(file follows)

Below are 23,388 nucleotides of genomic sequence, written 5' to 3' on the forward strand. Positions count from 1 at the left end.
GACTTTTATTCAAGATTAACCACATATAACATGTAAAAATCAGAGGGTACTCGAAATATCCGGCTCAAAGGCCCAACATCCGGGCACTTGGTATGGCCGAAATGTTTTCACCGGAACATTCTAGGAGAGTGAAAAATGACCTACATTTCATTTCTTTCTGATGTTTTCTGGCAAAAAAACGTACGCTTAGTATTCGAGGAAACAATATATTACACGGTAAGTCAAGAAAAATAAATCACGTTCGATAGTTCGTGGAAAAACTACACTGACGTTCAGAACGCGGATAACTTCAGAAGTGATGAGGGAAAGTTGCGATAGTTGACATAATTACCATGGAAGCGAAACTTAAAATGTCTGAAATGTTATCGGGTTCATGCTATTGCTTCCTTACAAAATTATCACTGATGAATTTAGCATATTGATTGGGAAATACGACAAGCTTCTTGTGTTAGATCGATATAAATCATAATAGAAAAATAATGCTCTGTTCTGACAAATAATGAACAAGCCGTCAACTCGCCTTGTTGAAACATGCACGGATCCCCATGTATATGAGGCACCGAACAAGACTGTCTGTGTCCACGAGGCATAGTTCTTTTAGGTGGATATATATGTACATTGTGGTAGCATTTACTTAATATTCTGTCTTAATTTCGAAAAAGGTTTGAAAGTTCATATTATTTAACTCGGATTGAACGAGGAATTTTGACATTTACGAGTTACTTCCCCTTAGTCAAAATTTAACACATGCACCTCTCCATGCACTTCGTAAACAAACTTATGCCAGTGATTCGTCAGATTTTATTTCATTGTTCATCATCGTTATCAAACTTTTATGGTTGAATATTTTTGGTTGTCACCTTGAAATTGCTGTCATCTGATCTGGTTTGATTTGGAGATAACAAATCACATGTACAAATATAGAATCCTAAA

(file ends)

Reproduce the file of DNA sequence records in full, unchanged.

Below are 23,388 nucleotides of genomic sequence, written 5' to 3' on the forward strand. Positions count from 1 at the left end.
GACTTTTATTCAAGATTAACCACATATAACATGTAAAAATCAGAGGGTACTCGAAATATCCGGCTCAAAGGCCCAACATCCGGGCACTTGGTATGGCCGAAATGTTTTCACCGGAACATTCTAGGAGAGTGAAAAATGACCTACATTTCATTTCTTTCTGATGTTTTCTGGCAAAAAAACGTACGCTTAGTATTCGAGGAAACAATATATTACACGGTAAGTCAAGAAAAATAAATCACGTTCGATAGTTCGTGGAAAAACTACACTGACGTTCAGAACGCGGATAACTTCAGAAGTGATGAGGGAAAGTTGCGATAGTTGACATAATTACCATGGAAGCGAAACTTAAAATGTCTGAAATGTTATCGGGTTCATGCTATTGCTTCCTTACAAAATTATCACTGATGAATTTAGCATATTGATTGGGAAATACGACAAGCTTCTTGTGTTAGATCGATATAAATCATAATAGAAAAATAATGCTCTGTTCTGACAAATAATGAACAAGCCGTCAACTCGCCTTGTTGAAACATGCACGGATCCCCATGTATATGAGGCACCGAACAAGACTGTCTGTGTCCACGAGGCATAGTTCTTTTAGGTGGATATATATGTACATTGTGGTAGCATTTACTTAATATTCTGTCTTAATTTCGAAAAAGGTTTGAAAGTTCATATTATTTAACTCGGATTGAACGAGGAATTTTGACATTTACGAGTTACTTCCCCTTAGTCAAAATTTAACACATGCACCTCTCCATGCACTTCGTAAACAAACTTATGCCAGTGATTCGTCAGATTTTATTTCATTGTTCATCATCGTTATCAAACTTTTATGGTTGAATATTTTTGGTTGTCACCTTGAAATTGCTGTCATCTGATCTGGTTTGATTTGGAGATAACAAATCACATGTACAAATATAGAATCCTAAA